Bill Moyers Fights Conservative Talk Radio on PBS

In his weekly prime time national taxpayer-supported PBS show on September 12, 2008, left wing icon Bill Moyers targeted talk radio -- and not for the first time. But this time, the first one-third of the hour long program featured an in-depth report, "Rage on the Radio - What happens when America's airwaves fill with hate?" The report focused exclusively on conservative, right of center talk radio.

The report began with a review of a fatal shooting last July in Knoxville, TN, when an unemployed truck driver allegedly entered a Unitarian Universalist Church and began shooting, killing two and wounding six before he was subdued and arrested. According to reports cited by the Moyers program, the perpetrator told the police that he hated liberals and identified the church as a suitable target. Searching the shooter's apartment, police reportedly found conservative books, including one by Michael Savage. The Moyers show then went on to focus on Savage.

In 1994, at age 52, Savage transformed himself from Michael Weiner, a Ph.D. researcher and author of over a dozen books on herbal and alternative medicine, into Michael Savage - an uncompromising conservative political talk show host in San Francisco whose insistence that America preserve its "borders, language, and culture" served as the core of his philosophy.

Five years after he began broadcasting locally, with ratings success in the left leaning San Francisco market, Savage's show went into national syndication. Today, Savage is the third most listened to talk radio host in the United States (behind Rush Limbaugh and Sean Hannity), heard on 400 stations with an audience of 8 million listeners. He has also written four non-fiction political books that have become New York Times best sellers.

The Moyers show on September 12, which mentioned several other conservative hosts in less detail, appeared to suggest that conservatives' including Savage's work may have inspired the Knoxville church shooter.

REVEREND CHRIS BUICE [of the Knoxille church]: People were killed in my sanctuary of my church which should be the holy place, a safe place. People were injured. A man came in here totally dehumanized us. Members of our church were not human to him. Where did he get that? Where did he get that sense that we were not human?

RICK KARR [Moyers show reporter]: Buice admits that no one knows for sure and says that [the shooter] alone, is responsible for the shootings. But he keeps thinking about some books that police found in [the shooter's] apartment, books by popular right-wing talk-radio personalities who berate and denigrate liberals. One of the books police found in [the] apartment was Michael Savage's "Liberalism is a Mental Disorder." In it, Savage calls liberals "the enemy within our country;" "an enemy more dangerous than Hitler;" "traitors" who are "dangerous to your survival" and who "should be placed in a straightjacket". . . Savage accuses liberals of "[tying] the hands of our military."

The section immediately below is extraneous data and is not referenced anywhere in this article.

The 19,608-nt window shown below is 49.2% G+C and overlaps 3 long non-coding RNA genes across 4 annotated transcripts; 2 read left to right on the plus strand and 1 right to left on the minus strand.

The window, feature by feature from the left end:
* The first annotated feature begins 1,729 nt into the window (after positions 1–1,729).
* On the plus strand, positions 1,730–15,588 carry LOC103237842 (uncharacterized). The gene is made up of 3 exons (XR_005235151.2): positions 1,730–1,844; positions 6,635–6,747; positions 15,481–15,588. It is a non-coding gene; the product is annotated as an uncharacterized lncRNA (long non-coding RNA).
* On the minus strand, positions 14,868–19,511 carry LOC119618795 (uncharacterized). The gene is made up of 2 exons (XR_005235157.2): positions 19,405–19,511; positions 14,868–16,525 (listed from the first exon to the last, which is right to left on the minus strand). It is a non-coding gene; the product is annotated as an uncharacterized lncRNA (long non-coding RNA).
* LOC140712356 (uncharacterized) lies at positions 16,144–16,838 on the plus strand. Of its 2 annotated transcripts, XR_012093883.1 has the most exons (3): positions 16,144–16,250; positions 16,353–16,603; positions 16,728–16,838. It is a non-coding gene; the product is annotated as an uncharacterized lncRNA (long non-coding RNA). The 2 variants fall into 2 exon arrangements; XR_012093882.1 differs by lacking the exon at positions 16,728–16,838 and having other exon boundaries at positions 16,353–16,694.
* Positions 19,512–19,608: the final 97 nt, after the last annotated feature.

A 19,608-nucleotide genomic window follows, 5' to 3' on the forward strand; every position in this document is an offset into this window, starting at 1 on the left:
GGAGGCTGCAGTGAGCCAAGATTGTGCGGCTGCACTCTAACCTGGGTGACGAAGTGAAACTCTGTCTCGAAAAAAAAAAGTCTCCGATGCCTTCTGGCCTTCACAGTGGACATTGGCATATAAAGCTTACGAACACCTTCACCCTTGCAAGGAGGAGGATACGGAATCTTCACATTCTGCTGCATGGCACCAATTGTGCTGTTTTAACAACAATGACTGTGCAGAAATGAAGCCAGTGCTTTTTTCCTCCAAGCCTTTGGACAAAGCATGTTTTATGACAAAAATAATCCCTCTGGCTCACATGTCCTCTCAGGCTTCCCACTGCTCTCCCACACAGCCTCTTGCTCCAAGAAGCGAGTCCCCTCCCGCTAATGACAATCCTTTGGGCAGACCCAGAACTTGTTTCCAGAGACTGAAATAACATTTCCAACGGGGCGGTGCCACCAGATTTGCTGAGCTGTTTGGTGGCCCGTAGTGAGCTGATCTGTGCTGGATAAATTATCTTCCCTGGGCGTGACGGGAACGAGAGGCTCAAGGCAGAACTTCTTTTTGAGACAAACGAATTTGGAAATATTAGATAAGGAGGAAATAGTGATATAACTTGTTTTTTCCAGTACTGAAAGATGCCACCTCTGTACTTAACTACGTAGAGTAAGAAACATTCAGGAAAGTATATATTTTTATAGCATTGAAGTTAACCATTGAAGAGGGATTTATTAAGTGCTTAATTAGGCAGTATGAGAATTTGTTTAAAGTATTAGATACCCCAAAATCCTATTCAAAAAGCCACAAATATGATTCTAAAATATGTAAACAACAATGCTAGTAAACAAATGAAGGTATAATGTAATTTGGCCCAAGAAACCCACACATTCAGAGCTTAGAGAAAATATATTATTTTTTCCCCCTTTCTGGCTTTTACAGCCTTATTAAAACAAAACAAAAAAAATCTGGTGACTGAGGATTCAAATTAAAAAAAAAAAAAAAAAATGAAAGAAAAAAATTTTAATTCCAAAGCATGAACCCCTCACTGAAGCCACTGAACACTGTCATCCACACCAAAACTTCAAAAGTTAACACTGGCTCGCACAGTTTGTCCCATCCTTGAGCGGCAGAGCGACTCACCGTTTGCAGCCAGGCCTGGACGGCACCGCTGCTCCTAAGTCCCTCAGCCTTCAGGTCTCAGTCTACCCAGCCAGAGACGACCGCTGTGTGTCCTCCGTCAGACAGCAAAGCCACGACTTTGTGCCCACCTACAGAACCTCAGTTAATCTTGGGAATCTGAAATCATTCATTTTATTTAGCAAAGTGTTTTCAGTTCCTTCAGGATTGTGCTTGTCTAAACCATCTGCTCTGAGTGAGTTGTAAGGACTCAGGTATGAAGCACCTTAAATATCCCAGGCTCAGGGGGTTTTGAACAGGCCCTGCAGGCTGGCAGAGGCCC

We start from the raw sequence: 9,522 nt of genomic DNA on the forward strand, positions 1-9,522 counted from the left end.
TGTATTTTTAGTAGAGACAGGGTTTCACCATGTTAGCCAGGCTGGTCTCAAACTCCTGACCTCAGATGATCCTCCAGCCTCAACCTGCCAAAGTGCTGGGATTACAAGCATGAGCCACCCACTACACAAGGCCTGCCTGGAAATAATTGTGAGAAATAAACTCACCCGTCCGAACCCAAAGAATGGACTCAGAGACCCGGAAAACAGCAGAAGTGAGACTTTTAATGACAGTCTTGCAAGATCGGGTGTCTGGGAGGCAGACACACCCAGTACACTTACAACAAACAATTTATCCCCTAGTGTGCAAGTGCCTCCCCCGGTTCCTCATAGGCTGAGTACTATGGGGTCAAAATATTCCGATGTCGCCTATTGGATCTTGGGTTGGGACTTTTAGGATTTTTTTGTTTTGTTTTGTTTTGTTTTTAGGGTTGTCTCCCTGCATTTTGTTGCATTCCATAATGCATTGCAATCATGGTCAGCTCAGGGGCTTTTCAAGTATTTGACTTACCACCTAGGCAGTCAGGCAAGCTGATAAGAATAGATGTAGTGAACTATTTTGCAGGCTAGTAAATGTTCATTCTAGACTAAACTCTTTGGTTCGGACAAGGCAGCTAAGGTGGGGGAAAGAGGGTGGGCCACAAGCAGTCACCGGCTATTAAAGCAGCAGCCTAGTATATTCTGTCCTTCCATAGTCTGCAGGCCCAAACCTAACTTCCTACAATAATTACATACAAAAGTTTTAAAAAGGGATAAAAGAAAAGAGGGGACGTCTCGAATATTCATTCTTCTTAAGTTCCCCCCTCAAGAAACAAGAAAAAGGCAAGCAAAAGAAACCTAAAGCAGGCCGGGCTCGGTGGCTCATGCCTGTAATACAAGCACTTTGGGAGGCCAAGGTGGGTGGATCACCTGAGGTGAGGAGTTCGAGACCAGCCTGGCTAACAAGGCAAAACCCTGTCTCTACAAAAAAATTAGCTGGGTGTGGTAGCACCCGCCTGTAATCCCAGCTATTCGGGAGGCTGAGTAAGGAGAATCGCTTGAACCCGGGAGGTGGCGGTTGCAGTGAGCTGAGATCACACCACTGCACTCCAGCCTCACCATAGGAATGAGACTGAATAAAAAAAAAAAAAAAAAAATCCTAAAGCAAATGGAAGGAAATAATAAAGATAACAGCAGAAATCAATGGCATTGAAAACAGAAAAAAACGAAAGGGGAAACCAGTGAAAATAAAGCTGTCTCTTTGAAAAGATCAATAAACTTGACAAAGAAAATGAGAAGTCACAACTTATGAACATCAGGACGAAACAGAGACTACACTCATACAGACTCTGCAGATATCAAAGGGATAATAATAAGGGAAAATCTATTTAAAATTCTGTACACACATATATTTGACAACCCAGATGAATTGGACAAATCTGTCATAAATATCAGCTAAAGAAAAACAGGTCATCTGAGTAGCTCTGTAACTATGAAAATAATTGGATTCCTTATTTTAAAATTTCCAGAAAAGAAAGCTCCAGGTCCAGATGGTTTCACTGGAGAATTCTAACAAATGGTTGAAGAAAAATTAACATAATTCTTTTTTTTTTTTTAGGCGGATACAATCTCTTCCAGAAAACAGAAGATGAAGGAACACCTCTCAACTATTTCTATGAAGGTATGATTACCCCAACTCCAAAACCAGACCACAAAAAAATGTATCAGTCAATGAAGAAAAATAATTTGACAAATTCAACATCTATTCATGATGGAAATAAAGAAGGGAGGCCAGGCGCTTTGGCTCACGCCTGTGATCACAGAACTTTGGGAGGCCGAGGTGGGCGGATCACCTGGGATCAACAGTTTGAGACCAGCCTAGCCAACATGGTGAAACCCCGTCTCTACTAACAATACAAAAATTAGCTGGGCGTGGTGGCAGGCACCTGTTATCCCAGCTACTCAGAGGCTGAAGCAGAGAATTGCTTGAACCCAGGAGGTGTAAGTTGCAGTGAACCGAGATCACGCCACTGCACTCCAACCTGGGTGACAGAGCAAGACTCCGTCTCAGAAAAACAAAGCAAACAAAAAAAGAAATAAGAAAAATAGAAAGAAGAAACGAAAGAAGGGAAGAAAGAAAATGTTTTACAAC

A number of sound clips from Savage's radio program were then played on the Moyers show, although none of them advocated violence. Other clips by hosts Glenn Beck and Michael Reagan did mention "shooting" and "killing."

Adding an international, and completely irrelevant, spin, Reverend Buice even suggested that talk radio might inspire genocide.

REVEREND CHRIS BUICE: If you look at the history of like situations like in Rwanda in 1994, the talk radio [in Rwanda] was a big part of leading to the conditions that created a genocide.

The transcript of the talk radio segment on Bill Moyers Journal goes on for over 3,000 words. The PBS transcript of the entire show is here. The remainder of the program was mostly a skeptical and highly critical analysis of Gov. Sarah Palin's selection as Sen. John McCain's Vice Presidential running mate.

Completely absent from the Moyers show talk radio segment was any reporting on left wing talk radio show hosts' frequent advocacy of violence - what Michelle Malkin has termed "assassination chic."

Pulitzer-Prize winning journalist Michael Goodwin detailed some of these violent left wing radio diatribes in his column in the New York Daily News on May 12, 2004, "Liberal radio is airing bad jokes and worse taste."

Defense Secretary Donald Rumsfeld "ought to be tortured." President Bush should be taken out and shot.

Those are a few nutso nuggets from the hosts of Air America Radio, which calls itself the new liberal voice....

Rock bottom came when... Randi Rhodes, the queen of venom... compared Bush and his family to the Corleones in the "Godfather" saga. "Like Fredo, somebody ought to take him out fishing and phuw," she said, imitating the sound of gunfire.

On April 27, 2005, WorldNet Daily reported "Federal officials are reportedly reviewing a skit [by Randi Rhodes] broadcast on the liberal Air America network that featured an apparent gunshot warning to President Bush."

Moyers did not see fit to mention any of this in his talk radio-hate report.

Contacted for comment on the Moyers program and his being featured so prominently in it, Michael Savage had this to say:

We live in a democracy where people are free to speak their mind. If the pimp for [President Jimmy] Carter's anti-Semitism and socialism criticized me so be it. I did not watch it because he is a has-been without any following. Let others decide if they want censorship to control free-speech. Note which side of the aisle wants to stop conservative talk: Nancy Pelosi, Moyers and that gang. What do they have to hide?

Peter Barry Chowka is a writer and investigative journalist who writes about politics, health care, and the media. His Web site is chowka.com.